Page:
by Nuala Sawyer 

Starting today, we'll be doing more coverage of the Fillmore and wider Western Addition areas. If you've got a story idea or local issue that needs a closer look, drop us a tip here; if you'd like to write for Hoodline, give us a shout here

Two pedestrian-only bridges that are used to cross Geary Boulevard may be demolished as part of the SFMTA's plan to expedite bus traffic along Geary. But while public transit speed along the corridor is important, many residents are concerned about the removal of these bridges in an area with a large number of children and seniors.

The Geary Corridor Bus Rapid Transit project is extensive, aiming to serve the 55,000 people who commute along Geary Boulevard every day at an estimated cost of $300 million. The project is currently in the environmental review phase and isn't expected to begin for another four to six years—but the plan is to work on it in stages, block by block. (See the full article here)

City To Demolish Pedestrian Bridges On Geary To Speed Up Bus Travel

BY JACK MORSE IN NEWS ON NOV 4, 2015 1:00 PM One of the pedestrian bridges that will be demolished under the current Bus Rapid Transit plan. Screenshot via Google Maps

Geary Blvd & Steiner St, San Francisco, CA 94115 Photo Courtest:  Google Maps

Geary Blvd & Steiner St, San Francisco, CA 94115 Photo Courtest: Google Maps

as part of a plan to streamline bus rapid transit along Geary Boulevard, the city of San Francisco is proposing to demolish two pedestrian bridges which they claim stand in the way. The proposed removal of the bridges, which would be a key element of the Geary Corridor Bus Rapid Transit project, has been met with strong opposition from those in the community that depend on the bridges as a safe means to navigate the busy intersections by foot.  (See the full article here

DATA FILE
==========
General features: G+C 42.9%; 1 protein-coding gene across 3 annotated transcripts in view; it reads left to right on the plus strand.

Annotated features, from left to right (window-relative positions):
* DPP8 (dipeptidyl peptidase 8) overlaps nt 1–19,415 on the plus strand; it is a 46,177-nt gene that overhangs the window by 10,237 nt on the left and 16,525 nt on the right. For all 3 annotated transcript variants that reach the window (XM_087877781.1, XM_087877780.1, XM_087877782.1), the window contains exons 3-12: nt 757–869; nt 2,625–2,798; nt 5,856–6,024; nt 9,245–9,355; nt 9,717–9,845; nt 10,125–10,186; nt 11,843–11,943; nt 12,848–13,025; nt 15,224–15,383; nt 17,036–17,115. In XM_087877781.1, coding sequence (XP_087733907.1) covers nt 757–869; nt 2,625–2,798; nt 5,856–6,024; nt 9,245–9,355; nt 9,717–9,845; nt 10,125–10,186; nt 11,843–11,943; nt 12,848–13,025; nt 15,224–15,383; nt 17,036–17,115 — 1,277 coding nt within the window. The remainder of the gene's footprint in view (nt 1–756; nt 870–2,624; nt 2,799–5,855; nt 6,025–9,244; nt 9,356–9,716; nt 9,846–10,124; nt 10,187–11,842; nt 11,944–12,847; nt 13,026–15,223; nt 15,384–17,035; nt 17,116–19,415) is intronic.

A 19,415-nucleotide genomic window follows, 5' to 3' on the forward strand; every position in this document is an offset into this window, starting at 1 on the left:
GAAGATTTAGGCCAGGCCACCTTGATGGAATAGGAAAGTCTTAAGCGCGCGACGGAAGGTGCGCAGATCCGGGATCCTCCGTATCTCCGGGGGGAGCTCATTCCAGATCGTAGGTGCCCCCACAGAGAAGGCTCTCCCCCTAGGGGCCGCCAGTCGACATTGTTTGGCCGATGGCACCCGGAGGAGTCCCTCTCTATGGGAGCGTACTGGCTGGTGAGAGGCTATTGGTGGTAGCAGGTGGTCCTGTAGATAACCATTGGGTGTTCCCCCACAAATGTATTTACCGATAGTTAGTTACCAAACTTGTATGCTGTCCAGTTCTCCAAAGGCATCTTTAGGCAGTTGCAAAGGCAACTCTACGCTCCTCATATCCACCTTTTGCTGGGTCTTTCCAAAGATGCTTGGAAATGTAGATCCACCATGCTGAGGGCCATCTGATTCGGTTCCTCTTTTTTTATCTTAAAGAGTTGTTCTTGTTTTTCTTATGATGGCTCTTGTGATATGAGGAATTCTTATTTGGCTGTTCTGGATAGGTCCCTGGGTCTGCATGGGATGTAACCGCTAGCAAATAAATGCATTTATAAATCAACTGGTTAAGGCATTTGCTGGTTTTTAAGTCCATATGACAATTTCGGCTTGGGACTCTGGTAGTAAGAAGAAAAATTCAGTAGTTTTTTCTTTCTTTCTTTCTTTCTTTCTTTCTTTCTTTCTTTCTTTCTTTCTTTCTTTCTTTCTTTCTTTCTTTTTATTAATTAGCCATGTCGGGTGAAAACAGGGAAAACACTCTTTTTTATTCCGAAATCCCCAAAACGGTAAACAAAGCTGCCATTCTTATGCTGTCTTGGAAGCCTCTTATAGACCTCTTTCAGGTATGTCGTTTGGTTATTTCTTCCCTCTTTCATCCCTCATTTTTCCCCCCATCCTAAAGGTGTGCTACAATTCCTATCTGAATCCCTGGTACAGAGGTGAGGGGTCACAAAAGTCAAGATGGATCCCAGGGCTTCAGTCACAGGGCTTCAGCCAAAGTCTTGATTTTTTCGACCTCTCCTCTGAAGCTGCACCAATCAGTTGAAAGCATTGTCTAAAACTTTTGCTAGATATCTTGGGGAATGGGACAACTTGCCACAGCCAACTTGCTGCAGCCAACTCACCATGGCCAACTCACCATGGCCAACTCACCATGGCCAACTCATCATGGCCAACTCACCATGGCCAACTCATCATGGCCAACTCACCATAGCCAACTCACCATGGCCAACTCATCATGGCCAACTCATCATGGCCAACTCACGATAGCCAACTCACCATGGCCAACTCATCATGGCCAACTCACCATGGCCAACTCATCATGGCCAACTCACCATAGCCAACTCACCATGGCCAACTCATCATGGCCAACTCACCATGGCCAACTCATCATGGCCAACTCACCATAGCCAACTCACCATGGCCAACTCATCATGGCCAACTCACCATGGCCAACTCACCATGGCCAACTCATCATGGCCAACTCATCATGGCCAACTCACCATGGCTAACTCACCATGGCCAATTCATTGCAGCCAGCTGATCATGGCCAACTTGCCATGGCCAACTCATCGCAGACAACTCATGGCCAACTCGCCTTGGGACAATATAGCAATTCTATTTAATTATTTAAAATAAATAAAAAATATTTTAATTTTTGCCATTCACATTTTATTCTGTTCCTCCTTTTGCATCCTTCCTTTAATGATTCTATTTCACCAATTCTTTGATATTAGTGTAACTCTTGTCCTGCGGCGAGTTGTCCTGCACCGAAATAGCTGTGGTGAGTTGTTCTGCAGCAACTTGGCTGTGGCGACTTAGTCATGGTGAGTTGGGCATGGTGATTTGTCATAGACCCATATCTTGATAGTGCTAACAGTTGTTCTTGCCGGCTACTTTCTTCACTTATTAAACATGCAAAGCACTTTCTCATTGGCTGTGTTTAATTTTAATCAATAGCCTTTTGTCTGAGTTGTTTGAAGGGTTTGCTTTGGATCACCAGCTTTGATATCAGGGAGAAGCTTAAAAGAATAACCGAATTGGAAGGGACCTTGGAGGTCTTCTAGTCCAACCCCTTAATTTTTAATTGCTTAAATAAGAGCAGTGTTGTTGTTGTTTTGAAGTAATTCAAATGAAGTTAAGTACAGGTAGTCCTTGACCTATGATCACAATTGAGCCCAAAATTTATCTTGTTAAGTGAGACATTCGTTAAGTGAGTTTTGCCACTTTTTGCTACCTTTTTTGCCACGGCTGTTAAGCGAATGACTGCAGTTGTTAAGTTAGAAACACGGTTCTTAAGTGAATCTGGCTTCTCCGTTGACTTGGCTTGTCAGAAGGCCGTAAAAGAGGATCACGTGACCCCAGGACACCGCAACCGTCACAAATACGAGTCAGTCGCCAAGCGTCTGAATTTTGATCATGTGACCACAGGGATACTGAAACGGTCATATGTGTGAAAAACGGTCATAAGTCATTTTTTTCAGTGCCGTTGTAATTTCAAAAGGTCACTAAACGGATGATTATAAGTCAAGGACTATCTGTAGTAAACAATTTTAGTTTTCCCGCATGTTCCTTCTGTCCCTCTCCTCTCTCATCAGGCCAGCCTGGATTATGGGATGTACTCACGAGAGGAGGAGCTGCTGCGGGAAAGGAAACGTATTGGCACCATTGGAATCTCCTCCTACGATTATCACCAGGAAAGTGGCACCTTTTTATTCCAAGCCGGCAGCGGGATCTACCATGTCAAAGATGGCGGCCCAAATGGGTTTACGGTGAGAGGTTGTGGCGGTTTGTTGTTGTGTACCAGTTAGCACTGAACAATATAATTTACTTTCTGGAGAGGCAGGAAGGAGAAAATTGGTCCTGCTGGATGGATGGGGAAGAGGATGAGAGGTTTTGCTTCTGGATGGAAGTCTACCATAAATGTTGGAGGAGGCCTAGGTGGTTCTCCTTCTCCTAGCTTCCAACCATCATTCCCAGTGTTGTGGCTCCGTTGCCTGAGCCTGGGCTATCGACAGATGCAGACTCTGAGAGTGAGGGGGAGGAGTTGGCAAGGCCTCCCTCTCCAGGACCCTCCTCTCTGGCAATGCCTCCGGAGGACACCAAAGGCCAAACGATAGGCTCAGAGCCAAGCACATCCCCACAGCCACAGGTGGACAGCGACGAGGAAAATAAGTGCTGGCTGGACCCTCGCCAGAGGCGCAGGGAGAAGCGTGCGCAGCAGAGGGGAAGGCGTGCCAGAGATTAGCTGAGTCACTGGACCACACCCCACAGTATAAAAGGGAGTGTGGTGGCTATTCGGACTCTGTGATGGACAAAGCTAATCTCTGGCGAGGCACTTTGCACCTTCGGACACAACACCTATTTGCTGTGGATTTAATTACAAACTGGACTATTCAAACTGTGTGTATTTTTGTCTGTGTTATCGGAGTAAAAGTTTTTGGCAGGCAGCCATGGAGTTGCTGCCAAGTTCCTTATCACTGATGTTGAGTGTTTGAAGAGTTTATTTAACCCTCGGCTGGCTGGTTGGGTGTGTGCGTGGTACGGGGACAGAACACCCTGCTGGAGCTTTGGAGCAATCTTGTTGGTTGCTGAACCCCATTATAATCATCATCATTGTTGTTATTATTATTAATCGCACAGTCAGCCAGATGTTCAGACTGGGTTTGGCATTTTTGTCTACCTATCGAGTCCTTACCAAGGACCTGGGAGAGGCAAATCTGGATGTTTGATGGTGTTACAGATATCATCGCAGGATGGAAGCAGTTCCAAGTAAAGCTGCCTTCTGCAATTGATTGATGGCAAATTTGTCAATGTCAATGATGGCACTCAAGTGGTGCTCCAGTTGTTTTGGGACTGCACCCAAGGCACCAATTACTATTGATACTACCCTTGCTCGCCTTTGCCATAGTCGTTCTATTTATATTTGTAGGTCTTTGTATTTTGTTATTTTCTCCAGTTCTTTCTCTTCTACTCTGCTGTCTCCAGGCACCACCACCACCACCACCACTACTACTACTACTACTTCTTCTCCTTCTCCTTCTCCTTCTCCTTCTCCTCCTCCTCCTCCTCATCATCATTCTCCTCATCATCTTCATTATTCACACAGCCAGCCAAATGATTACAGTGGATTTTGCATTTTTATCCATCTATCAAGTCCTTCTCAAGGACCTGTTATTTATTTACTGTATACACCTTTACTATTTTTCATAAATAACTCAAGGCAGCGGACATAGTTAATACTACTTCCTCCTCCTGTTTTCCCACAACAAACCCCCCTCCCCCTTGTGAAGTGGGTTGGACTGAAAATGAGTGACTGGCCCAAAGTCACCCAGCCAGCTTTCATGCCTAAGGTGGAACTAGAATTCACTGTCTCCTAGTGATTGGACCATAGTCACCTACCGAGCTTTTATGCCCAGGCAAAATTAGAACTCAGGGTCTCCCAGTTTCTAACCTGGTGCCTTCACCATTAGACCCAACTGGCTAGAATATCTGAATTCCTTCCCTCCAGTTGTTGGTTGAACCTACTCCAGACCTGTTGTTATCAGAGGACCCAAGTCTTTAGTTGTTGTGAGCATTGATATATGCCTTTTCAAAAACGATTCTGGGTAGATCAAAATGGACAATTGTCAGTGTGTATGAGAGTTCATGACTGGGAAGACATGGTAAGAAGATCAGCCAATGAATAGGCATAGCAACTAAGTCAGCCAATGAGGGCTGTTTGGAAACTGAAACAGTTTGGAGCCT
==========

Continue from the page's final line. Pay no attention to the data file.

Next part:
By Richard Cole
San Francisco Daily

Local Fear Dedicated Lane Project Will Doom Merchants
Opposition is growing to the planned elimination of traffic lanes along Geary Boulevard in favor of bus-only lanes, with locals fearing the project will doom area merchants.
 “Merchants operating on a very slim profit margin do not want to face a situation where they are closing their business because of how long the construction is going to take,” said Michael O’Conner, president of the city’s Small Business Commission.

 The commission has voted unanimously to urge the Municipal Transportation Åuthority to conduct an economic impact study before proceeding with the $200 million Bus Rapid Transit project on Geary.

 The project envisions closing one vehicle lane in each direction along Geary and making them dedicated bus lanes from Van Ness Avenue out as far as 40th Avenue.  Construction is slated to begin in 2011.

 Critics point out that a similar project in Los Angeles along Wilshire Boulevard has been stopped because it caused massive traffic jams.

 Up to 65,000 cars use Geary on an average day, said David Heller, head of the Greater Geary Boulevard Merchants and Property Owners Association.

 “You lose one lane, then you have delivery trucks,” Heller said.  “People are going to be so fed up with the traffic, it’s going to be so hard to park, they will go somewhere else.”